Copulative and existential verbs[edit]

The predicate marker 이다 (i-ta, ida, "to be") serves as the copula, which links the subject with its complement, that is, the role 'to be' plays in English. For example, 대나무는 풀이다 (Taynamwu-nun phwul-i-ta, daenamuneun pulida, "A bamboo is a grass") When the complement, which is suffixed by i-ta, ends in a vowel, i-ta contracts into -ta quite often as in following example, 우리는 친구다 (Wuli-nun chinkwu-ta, urineun chinguda, "We are friends.") The past tense of 이다 is 이었다 (i-ess-ta, ieossda, "was"). However, if it is attached after a vowel, it is always contracted into 였다 (yess-ta, yeossda, "was"). If not, it cannot be contracted.

To negate, a special adjective 아니다 (ani-ta, anida, "to not be") is used, being one of the two cases that take complement, the other being 되다 (toy-ta, doeda). Two nouns take the nominative clitic 이/가 (i/ka, i/ga) before the negative copula; one is the subject, and the other is the complement. For instance, in 대나무는 나무가 아니다 (Taynamwu-nun namwu-ka ani-ta, daenamuneun namuga anida, "A bamboo is not a tree."), 대나무는 (taynamwu-nun, daenamuneun) is the subject and 나무가 (namwu-ka, namuga) is the complement. The derived form 아니요 (aniyo, aniyo) is the word for "no" when answering a positive question.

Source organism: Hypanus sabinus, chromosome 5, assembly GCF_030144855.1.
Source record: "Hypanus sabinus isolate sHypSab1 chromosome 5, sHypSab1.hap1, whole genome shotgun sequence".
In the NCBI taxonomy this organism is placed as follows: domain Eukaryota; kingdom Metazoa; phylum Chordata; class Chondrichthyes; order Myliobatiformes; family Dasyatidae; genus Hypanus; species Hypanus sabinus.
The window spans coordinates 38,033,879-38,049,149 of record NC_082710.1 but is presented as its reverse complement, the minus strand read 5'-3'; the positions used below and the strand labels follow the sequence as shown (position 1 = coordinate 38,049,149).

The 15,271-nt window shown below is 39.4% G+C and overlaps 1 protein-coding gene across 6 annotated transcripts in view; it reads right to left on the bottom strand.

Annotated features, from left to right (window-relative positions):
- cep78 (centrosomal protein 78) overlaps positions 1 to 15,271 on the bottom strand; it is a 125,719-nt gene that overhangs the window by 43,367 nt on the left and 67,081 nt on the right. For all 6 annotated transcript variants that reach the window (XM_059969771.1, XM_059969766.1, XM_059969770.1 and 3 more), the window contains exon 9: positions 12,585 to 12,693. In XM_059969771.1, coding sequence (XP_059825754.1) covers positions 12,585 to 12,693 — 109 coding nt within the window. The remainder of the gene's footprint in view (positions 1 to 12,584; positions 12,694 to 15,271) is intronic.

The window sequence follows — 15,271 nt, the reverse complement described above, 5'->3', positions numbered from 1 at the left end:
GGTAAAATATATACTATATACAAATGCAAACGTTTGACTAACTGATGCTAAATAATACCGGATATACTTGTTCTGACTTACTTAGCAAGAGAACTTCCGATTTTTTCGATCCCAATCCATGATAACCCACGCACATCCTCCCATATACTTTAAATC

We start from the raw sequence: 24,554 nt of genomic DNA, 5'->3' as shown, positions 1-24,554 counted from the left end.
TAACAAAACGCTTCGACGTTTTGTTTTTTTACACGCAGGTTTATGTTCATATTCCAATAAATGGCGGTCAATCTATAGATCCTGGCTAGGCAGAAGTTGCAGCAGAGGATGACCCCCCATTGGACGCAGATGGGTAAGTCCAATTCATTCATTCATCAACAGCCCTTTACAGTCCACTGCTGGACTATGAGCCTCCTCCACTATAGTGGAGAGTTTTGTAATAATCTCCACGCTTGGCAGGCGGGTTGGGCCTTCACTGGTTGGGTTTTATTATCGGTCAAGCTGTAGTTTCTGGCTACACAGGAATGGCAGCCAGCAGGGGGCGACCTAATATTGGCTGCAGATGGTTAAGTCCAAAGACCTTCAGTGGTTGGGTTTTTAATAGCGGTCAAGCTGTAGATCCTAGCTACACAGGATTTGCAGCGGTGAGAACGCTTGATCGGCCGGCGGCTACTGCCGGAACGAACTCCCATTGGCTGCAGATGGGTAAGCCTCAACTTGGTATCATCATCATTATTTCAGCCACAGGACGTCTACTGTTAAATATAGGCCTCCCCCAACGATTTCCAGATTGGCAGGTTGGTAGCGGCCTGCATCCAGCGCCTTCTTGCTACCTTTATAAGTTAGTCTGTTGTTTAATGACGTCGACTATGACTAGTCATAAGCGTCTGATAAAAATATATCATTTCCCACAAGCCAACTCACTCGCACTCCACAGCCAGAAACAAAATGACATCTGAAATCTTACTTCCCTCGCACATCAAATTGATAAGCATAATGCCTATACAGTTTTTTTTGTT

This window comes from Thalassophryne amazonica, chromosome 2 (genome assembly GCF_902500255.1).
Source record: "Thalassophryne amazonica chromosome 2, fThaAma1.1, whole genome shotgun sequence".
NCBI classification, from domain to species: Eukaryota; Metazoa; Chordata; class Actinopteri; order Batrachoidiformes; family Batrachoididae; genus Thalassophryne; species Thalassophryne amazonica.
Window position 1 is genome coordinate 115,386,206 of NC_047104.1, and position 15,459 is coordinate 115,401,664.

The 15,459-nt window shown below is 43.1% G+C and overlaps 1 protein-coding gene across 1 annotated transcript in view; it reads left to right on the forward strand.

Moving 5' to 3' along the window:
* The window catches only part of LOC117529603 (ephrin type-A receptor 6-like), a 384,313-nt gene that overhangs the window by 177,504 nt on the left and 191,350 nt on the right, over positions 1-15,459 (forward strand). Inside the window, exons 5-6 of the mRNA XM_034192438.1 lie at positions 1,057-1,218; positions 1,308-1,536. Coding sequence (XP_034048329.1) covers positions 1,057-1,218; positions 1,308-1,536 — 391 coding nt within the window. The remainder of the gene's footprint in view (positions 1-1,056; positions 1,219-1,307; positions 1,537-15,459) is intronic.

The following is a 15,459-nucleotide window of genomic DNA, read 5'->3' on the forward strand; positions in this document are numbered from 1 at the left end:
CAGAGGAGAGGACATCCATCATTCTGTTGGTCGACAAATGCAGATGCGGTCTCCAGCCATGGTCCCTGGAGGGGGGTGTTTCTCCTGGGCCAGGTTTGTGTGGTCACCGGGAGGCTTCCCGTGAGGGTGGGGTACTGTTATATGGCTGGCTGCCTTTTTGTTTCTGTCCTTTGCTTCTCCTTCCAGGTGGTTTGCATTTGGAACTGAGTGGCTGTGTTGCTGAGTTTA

이다 and 아니다 become 이야 (i-ya, iya), often (ya, ya) after a vowel and 아니야/아냐 (ani-ya/anya, aniya/anya) at the end of the sentence in 해체 (haeche, "informal, non-poilte speech level") form. In 해요체 (haeyoche. "informal, polite speech level") form, they become 이에요 (i-ey-yo, ieyo), often 예요 (yey-yo, yeyo) after a vowel and 아니에요/아녜요 (ani-ey-yo/anyey-yo, anieyo/anyeyo) as well as the less common forms 이어요/여요 (i-e-yo/ye-yo, ieoyo/yeoyo) and 아니어요/아녀요 (ani-e-yo/anye-yo, anieoyo/anyeoyo).

The copula is only for "to be" in the sense of "A is B". For existence, Korean uses the existential verbs (or adjectives) 있다 (iss-ta, iss-da, "there is") and 없다 (eps-ta, eobsda, "there isn't"). The honorific existential verb for 있다 is 계시다 (kyeysi-ta, gyesida).